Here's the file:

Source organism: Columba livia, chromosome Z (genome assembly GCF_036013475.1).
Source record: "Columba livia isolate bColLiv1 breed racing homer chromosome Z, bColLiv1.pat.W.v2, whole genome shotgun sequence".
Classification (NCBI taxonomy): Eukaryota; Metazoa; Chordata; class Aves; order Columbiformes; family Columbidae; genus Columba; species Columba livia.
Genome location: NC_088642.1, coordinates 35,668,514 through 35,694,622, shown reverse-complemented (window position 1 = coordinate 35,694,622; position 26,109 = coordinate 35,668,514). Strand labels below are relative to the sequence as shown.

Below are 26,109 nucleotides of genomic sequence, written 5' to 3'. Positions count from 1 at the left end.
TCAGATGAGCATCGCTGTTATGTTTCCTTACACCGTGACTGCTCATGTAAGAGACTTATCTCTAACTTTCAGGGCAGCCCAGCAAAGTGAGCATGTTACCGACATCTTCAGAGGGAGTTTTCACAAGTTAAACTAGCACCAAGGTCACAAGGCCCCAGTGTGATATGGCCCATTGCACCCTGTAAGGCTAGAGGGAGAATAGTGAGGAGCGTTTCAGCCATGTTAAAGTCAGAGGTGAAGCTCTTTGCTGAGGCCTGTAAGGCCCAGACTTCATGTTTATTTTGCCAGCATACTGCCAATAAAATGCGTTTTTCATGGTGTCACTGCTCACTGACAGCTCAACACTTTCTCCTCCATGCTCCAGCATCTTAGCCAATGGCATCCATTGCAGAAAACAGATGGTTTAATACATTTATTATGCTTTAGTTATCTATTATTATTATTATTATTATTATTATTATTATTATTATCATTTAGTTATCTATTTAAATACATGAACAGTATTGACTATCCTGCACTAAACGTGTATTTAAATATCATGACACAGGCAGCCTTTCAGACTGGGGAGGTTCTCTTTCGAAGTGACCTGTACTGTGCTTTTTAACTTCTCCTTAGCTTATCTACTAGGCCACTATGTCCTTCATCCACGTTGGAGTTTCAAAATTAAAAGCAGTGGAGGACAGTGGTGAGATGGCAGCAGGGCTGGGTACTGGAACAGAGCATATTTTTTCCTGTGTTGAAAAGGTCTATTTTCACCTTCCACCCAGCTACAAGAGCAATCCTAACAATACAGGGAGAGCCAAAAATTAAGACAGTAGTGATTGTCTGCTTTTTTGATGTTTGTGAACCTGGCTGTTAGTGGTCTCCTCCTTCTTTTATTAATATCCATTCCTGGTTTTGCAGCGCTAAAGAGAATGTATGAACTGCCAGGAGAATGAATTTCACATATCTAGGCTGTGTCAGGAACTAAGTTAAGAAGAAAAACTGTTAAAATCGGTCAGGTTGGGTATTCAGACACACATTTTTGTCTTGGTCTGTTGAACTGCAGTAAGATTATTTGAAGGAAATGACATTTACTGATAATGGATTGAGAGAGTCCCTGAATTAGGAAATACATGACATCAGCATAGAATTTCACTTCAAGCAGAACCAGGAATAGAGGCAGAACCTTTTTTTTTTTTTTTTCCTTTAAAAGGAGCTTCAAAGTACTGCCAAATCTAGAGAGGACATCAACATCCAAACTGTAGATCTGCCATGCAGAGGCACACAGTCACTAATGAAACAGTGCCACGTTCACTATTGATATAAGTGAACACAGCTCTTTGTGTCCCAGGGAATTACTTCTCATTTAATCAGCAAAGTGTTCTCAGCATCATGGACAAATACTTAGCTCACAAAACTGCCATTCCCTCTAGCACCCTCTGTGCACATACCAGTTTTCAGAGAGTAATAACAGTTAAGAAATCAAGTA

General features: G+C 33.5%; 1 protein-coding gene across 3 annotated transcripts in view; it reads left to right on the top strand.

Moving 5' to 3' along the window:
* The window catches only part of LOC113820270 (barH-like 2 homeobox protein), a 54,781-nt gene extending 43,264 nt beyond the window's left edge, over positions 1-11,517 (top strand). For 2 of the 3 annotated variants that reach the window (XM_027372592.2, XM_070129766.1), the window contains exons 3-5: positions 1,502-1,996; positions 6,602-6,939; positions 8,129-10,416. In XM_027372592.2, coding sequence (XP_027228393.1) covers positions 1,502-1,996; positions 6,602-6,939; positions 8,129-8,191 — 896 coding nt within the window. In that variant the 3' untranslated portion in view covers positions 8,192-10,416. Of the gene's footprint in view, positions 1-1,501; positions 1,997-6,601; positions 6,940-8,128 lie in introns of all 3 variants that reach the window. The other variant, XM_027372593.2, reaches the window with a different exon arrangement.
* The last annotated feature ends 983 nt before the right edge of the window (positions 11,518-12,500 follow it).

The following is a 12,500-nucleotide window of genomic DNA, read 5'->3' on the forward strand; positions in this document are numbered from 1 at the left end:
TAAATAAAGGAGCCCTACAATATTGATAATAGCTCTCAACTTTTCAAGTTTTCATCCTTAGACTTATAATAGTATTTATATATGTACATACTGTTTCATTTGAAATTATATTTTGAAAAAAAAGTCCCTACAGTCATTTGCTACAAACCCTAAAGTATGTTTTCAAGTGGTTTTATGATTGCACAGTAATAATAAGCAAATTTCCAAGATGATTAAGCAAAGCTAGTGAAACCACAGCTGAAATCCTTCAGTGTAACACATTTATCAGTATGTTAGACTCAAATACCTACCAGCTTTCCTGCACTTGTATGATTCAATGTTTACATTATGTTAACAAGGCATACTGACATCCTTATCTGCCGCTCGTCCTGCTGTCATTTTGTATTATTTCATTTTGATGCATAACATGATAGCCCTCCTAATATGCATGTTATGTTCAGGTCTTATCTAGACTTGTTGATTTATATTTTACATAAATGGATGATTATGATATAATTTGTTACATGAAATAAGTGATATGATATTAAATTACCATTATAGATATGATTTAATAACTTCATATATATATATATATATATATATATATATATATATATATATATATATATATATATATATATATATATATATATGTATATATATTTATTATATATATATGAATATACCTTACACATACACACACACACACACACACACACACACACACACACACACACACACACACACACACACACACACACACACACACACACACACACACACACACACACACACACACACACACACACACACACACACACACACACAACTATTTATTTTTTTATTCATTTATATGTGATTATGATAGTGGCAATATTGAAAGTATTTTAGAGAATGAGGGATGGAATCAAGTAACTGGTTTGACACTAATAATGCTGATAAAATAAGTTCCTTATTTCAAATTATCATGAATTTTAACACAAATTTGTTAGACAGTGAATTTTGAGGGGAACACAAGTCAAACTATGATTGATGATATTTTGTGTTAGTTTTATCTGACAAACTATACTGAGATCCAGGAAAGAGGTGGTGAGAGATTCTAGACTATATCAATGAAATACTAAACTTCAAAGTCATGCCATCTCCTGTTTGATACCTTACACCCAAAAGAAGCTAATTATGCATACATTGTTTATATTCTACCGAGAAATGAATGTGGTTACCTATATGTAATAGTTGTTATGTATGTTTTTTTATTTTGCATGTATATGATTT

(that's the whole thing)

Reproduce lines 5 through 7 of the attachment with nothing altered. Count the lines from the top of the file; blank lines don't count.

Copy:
Below are 26,109 nucleotides of genomic sequence, written 5' to 3'. Positions count from 1 at the left end.
TCAGATGAGCATCGCTGTTATGTTTCCTTACACCGTGACTGCTCATGTAAGAGACTTATCTCTAACTTTCAGGGCAGCCCAGCAAAGTGAGCATGTTACCGACATCTTCAGAGGGAGTTTTCACAAGTTAAACTAGCACCAAGGTCACAAGGCCCCAGTGTGATATGGCCCATTGCACCCTGTAAGGCTAGAGGGAGAATAGTGAGGAGCGTTTCAGCCATGTTAAAGTCAGAGGTGAAGCTCTTTGCTGAGGCCTGTAAGGCCCAGACTTCATGTTTATTTTGCCAGCATACTGCCAATAAAATGCGTTTTTCATGGTGTCACTGCTCACTGACAGCTCAACACTTTCTCCTCCATGCTCCAGCATCTTAGCCAATGGCATCCATTGCAGAAAACAGATGGTTTAATACATTTATTATGCTTTAGTTATCTATTATTATTATTATTATTATTATTATTATTATTATTATCATTTAGTTATCTATTTAAATACATGAACAGTATTGACTATCCTGCACTAAACGTGTATTTAAATATCATGACACAGGCAGCCTTTCAGACTGGGGAGGTTCTCTTTCGAAGTGACCTGTACTGTGCTTTTTAACTTCTCCTTAGCTTATCTACTAGGCCACTATGTCCTTCATCCACGTTGGAGTTTCAAAATTAAAAGCAGTGGAGGACAGTGGTGAGATGGCAGCAGGGCTGGGTACTGGAACAGAGCATATTTTTTCCTGTGTTGAAAAGGTCTATTTTCACCTTCCACCCAGCTACAAGAGCAATCCTAACAATACAGGGAGAGCCAAAAATTAAGACAGTAGTGATTGTCTGCTTTTTTGATGTTTGTGAACCTGGCTGTTAGTGGTCTCCTCCTTCTTTTATTAATATCCATTCCTGGTTTTGCAGCGCTAAAGAGAATGTATGAACTGCCAGGAGAATGAATTTCACATATCTAGGCTGTGTCAGGAACTAAGTTAAGAAGAAAAACTGTTAAAATCGGTCAGGTTGGGTATTCAGACACACATTTTTGTCTTGGTCTGTTGAACTGCAGTAAGATTATTTGAAGGAAATGACATTTACTGATAATGGATTGAGAGAGTCCCTGAATTAGGAAATACATGACATCAGCATAGAATTTCACTTCAAGCAGAACCAGGAATAGAGGCAGAACCTTTTTTTTTTTTTTTTCCTTTAAAAGGAGCTTCAAAGTACTGCCAAATCTAGAGAGGACATCAACATCCAAACTGTAGATCTGCCATGCAGAGGCACACAGTCACTAATGAAACAGTGCCACGTTCACTATTGATATAAGTGAACACAGCTCTTTGTGTCCCAGGGAATTACTTCTCATTTAATCAGCAAAGTGTTCTCAGCATCATGGACAAATACTTAGCTCACAAAACTGCCATTCCCTCTAGCACCCTCTGTGCACATACCAGTTTTCAGAGAGTAATAACAGTTAAGAAATCAAGTA

General features: G+C 33.5%; 1 protein-coding gene across 3 annotated transcripts in view; it reads left to right on the top strand.